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Rivian R1T

UPDATED: Our Long-Term Rivian R1T Stopped Working on the Freeway

After much fiddling, we were back on the road

  • Our Rivian R1T ground to a halt on the way to work.
  • Luckily, traffic was moving at a snail's pace.
  • Eventually, after much fiddling, we found a way to start it back up and get on with our morning.
  • After our story published, Rivian reached out and told us its data suggested we had inadvertently placed the transmission into neutral.

Update 10/5/2022: We followed up with Rivian with a number of questions on how the adaptive cruise control works and how this situation arose. We have included the entire correspondence between ourselves and a Rivian spokesperson below.

Question 1: Broadly, how does the adaptive cruise control/transmission selector stalk work? Our driver reported that they were trying to alter the cruise control speed when the car began slowing to a stop. According to the data you shared with [us], this was because our driver had engaged Neutral.

Rivian's response: Changing cruise control speed is done through the steering wheel buttons and not through the stalks. The move to Neutral happened 51 seconds after the driver disengaged ACC by pressing the brakes.

Question 2: How did our driver shift into Neutral in the first place — doesn't the function of the stalk change to ACC operation while the car is moving?

Rivian's response: The driver exited ACC with the brake pedal. After exiting ACC, the driver engaged Neutral by moving the stalk up, and holding the stalk for 200 ms [0.2 second].

Question 3: Or is there some sort of action that we performed that changed the operation of this lever from ACC to transmission select, and if so, what is this action?

Rivian's response: The driver was initially in ACC, as indicated by the UI [user interface]. The driver then pressed the brakes to exit ACC. The ACC blue circle disappeared, and the vehicle emitted an audible chime to inform the driver. 51 seconds after that, the driver engaged Neutral by moving the stalk up, and holding the stalk for 200 ms [0.2 second].

Question 4: Is there any obvious warning that we could have overlooked that shows the vehicle has shifted into Neutral?

Rivian's response: Per above description, multiple audible and visual indicators were given to the driver. The disengagement from ACC resulted in an audible chime and a change in ACC icon. The move to Neutral was only possible after moving the stalk up and holding it for 200 ms [0.2 second]. This is to protect against incidental [sic] activation of Neutral. The PRNDL indication turned from D to N.

Question 5: Also, we mentioned during your conversation on Friday that you were preparing some sort of statement that we could include in an update to the story? If so, could you provide us with that?

Rivian's response: The vehicle data shows that this was a user error and the vehicle behaved as intended by providing both audio and visual indicators to the driver. During the development of our vehicles, Rivian conducted multiple iterations of testing and user feedback, and we added conditions such as holding stalks to protect against any incidental [sic] changes to drive status. This is the first report of such an incident, and we will look into whether we can make any further improvements to protect from system misuse.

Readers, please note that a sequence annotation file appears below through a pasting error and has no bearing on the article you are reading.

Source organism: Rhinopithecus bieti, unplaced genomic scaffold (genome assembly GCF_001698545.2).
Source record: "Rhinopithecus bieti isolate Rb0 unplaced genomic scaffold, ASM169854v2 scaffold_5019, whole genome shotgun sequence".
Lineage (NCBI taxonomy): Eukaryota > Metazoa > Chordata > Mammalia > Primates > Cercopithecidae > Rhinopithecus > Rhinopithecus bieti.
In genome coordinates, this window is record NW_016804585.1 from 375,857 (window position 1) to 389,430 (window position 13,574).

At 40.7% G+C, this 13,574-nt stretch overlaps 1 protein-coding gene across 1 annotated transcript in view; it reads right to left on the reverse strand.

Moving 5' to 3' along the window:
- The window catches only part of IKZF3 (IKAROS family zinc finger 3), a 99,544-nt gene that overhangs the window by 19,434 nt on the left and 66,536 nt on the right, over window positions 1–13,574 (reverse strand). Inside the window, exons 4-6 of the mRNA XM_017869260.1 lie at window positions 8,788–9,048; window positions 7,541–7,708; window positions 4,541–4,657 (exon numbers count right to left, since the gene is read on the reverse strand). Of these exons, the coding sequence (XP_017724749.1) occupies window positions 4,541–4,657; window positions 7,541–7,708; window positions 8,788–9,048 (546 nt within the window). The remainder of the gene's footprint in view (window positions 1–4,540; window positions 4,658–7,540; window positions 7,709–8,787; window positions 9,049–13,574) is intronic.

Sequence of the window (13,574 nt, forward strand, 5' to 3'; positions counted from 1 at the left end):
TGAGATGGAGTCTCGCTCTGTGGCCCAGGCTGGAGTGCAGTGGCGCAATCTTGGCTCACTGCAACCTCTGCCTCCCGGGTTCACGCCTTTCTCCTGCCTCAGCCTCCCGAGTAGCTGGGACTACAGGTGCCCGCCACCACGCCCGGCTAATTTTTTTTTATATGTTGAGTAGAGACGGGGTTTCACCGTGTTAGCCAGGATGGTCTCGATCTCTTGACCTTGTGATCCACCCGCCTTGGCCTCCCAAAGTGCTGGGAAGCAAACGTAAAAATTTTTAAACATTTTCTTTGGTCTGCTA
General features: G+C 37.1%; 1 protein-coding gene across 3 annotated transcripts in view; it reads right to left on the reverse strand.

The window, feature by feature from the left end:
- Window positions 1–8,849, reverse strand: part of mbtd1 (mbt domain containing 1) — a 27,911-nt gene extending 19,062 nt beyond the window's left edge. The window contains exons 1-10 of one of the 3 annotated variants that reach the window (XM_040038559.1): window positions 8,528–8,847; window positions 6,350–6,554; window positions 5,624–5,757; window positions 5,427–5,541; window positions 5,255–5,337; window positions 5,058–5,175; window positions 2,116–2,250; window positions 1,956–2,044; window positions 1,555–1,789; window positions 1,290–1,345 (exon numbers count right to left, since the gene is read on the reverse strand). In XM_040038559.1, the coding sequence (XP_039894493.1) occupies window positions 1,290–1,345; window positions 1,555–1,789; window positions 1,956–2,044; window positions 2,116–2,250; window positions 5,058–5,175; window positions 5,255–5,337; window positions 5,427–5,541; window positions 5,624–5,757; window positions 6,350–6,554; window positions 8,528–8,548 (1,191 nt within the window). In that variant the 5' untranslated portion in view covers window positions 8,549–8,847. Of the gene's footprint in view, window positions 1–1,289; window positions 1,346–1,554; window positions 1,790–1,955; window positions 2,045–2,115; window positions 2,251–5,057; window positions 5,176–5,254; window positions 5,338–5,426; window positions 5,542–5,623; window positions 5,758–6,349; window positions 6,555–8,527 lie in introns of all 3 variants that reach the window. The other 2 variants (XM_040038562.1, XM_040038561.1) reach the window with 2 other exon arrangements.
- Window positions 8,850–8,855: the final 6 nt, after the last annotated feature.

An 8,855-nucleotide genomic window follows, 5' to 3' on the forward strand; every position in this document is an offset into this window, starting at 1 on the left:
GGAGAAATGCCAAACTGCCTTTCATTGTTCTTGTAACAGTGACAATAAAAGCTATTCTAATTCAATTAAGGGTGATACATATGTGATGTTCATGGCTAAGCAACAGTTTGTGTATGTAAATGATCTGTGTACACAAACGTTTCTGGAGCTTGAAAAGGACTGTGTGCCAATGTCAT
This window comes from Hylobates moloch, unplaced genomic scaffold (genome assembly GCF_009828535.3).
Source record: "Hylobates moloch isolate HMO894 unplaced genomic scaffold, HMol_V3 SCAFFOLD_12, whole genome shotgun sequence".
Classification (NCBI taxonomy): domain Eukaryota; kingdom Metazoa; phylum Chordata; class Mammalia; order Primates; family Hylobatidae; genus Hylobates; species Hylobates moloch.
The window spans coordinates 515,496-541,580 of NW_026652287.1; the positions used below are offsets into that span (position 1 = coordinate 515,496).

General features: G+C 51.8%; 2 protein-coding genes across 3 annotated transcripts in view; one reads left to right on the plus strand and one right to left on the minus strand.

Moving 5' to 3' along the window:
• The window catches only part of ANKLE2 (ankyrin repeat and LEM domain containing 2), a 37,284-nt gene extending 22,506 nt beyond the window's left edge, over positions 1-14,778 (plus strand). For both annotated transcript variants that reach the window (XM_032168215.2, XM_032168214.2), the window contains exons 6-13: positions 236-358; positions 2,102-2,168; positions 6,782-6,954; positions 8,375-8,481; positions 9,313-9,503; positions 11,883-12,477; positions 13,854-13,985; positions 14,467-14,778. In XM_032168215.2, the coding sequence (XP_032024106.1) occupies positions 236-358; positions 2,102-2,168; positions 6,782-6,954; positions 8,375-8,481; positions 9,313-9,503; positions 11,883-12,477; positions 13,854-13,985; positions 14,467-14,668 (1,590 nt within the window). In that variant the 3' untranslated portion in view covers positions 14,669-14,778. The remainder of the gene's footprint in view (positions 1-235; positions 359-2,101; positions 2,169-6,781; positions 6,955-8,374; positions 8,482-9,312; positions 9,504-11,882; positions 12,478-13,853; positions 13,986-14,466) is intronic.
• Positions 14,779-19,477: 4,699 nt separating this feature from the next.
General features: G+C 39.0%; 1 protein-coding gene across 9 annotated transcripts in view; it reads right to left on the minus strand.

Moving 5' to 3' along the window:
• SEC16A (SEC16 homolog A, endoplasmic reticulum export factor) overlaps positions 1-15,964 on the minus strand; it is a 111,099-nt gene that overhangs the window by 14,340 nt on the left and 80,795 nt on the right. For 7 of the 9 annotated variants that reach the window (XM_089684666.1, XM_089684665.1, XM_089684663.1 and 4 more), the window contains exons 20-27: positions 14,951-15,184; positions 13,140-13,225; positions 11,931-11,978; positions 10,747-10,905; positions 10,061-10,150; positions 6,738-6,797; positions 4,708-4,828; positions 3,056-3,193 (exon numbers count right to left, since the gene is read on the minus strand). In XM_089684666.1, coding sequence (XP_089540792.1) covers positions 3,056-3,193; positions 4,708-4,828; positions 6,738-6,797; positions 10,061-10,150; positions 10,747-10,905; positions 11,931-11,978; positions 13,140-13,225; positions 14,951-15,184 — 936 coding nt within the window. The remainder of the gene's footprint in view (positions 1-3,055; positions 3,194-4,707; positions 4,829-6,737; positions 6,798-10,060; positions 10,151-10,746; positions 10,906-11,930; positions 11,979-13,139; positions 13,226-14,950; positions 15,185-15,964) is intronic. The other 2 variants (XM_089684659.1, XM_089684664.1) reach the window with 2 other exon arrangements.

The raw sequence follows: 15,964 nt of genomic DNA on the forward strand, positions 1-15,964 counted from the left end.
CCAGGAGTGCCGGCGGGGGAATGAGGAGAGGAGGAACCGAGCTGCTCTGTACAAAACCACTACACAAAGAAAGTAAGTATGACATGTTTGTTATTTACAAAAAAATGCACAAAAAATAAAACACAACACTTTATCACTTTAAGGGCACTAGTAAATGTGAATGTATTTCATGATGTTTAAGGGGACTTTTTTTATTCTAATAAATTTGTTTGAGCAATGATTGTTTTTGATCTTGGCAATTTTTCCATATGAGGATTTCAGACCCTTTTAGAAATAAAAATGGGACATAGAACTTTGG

The above was a conversation that took place between our editorial team and Rivian's spokesperson on Monday. While we understand the cause may have been user error, our driver reported never hearing the chime Rivian claims the car made. Furthermore, what really stands out is just how little time it took for that error to occur. Rivian's spokesperson notes the stalk was pressed for 200 milliseconds, or two-tenths of a second. For context, the blink of an eye typically takes 300 milliseconds. That means our "user error" lasted less than the blink of an eye, and the car still shifted into neutral. We think this is potentially something Rivian can learn from, as accidental presses like this (especially for such an exceptionally short duration) can happen to anyone. We urge Rivian to take a closer look at its software and potentially roll out an over-the-air update to try to mitigate the possibility of this happening to others.

Update 1: After publishing this story, Rivian's software engineers contacted us and told us their data showed the truck was accidentally shifted into neutral. This occurred while the driver was attempting to activate the truck's adaptive cruise control (ACC) functions. The ACC controls utilize the same stalk on the right side of the steering column that also serves as the gear selector. Tapping down on the stalk activates adaptive cruise, but tapping up momentarily instead shifts the car into neutral. Our accidental switch to neutral caused a loss of drive.

The R1T showed no warning lights and made no clear indication to our driver that it was shifted into neutral. This led us to believe that the Rivian had failed in some way, and that is what we reported. An updated version of the original story, found below, is an honest account of the situation as it appeared to the members of our editorial staff at the time.